Diversity is key in a successful strip mall. Have you ever seen a mall strip mall with 7 pizza businesses side by side? No, and you never will for two reasons. 1) Too many similar businesses is like having all of your eggs in one basket and 2) having this many competitors in the exact same market space would self-eliminate other competitors from wanting to be in this location in the first place.
A strip mall is successful when it has a variety of businesses that complement the types of customers that will be attracted to the development by the Anchor Tenant. If the Anchor is a grocery chain, the developer is probably not going to try to fill out the remaining spaces with clothing shops for that wrong type of shopping is being done to support the retail mix. But if the Anchor is a Kohls or Target, then you would expect to see a high mixture of boutiques for the foot traffic fits into the same type of demographics.
You may wonder what this has to do with your marketing, well here it is. The reason most strip malls are profitable is they have DIVERSITY in their portfolio. If 3 or 4 boutiques go out of business each year, it is a simple process to replace those vacancies with other boutiques, in fact; they know they will have an attrition each year which goes back to why they diversify their tenants. Your marketing should be the same.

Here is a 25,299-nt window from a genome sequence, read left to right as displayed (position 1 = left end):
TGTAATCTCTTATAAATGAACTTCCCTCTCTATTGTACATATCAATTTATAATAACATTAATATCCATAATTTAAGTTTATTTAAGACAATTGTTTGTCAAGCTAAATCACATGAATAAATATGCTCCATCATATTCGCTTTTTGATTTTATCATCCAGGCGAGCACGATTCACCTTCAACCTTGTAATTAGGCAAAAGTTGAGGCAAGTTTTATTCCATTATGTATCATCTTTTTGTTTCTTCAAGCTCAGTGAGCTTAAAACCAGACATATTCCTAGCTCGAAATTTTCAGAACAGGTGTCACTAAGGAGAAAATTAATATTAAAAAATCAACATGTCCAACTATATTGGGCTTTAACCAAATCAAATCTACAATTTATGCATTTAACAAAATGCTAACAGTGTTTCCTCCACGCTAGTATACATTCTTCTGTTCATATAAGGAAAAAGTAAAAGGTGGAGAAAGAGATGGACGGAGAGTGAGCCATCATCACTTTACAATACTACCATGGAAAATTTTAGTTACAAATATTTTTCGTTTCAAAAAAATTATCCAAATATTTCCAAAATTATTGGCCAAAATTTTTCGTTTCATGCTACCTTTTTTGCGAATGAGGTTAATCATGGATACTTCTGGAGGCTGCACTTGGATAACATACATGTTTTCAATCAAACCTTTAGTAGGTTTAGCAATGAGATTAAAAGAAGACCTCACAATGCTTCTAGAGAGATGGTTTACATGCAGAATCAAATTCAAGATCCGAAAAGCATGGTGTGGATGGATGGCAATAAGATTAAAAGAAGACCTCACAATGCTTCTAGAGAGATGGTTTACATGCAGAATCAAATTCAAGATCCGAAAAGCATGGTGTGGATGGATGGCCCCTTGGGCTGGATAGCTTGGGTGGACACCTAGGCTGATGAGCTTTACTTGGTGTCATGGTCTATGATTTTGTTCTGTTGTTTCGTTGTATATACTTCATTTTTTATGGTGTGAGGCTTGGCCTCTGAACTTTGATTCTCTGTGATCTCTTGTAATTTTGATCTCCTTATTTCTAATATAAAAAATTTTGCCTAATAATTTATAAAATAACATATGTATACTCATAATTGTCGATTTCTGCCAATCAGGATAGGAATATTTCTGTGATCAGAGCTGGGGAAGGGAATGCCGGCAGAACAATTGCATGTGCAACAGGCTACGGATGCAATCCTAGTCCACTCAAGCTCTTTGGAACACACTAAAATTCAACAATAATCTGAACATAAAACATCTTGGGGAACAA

Draw out a sketch of a strip mall, have a Big Box on one end and a Big Box on the other end and then several smaller boxes in between. Now look at your marketing and see which method is generating the most leads and put that in one of the “Tenant” or “Anchor” spots. Next look at which leads are creating the highest profit margin and put it in the other Anchor spot. Now fill in each of the remaining boxes with other sources of leads/sales, those are your “Boutiques.”
Now that you know which two are your Anchors, factor in how much each lead costs and how much profit does each lead generate. Whichever has the highest margin, begin focusing more marketing budget on that Anchor to grow it and make it more solid. This will gradually bleed over into some of your Boutique marketing sources. The more ways you give your market to find you, the more synergy each of your marketing efforts feed into each other.
Take your Boutique marketing sources and do the same as you did with the Anchors. Lead cost and average profit per lead. You will probably find you have a small Boutique that only generates a couple leads a month, but they are extremely profitable in comparison to others. When you find these, take time to brainstorm how you can grow one into being more consistent. Perhaps it means you simply spend more, or you may need to dedicate some time to make this source reach your target market; whichever the case put more resources into developing it.
The last thing you want in your Marketing Strip Mall is just ONE big lead generator. Toys R Us would be considered an Anchor and so would Sears, they are both bankrupt and gone! Fill your Marketing Mall with several lead sources so your business is protected from ever being overly reliant on one source for your success!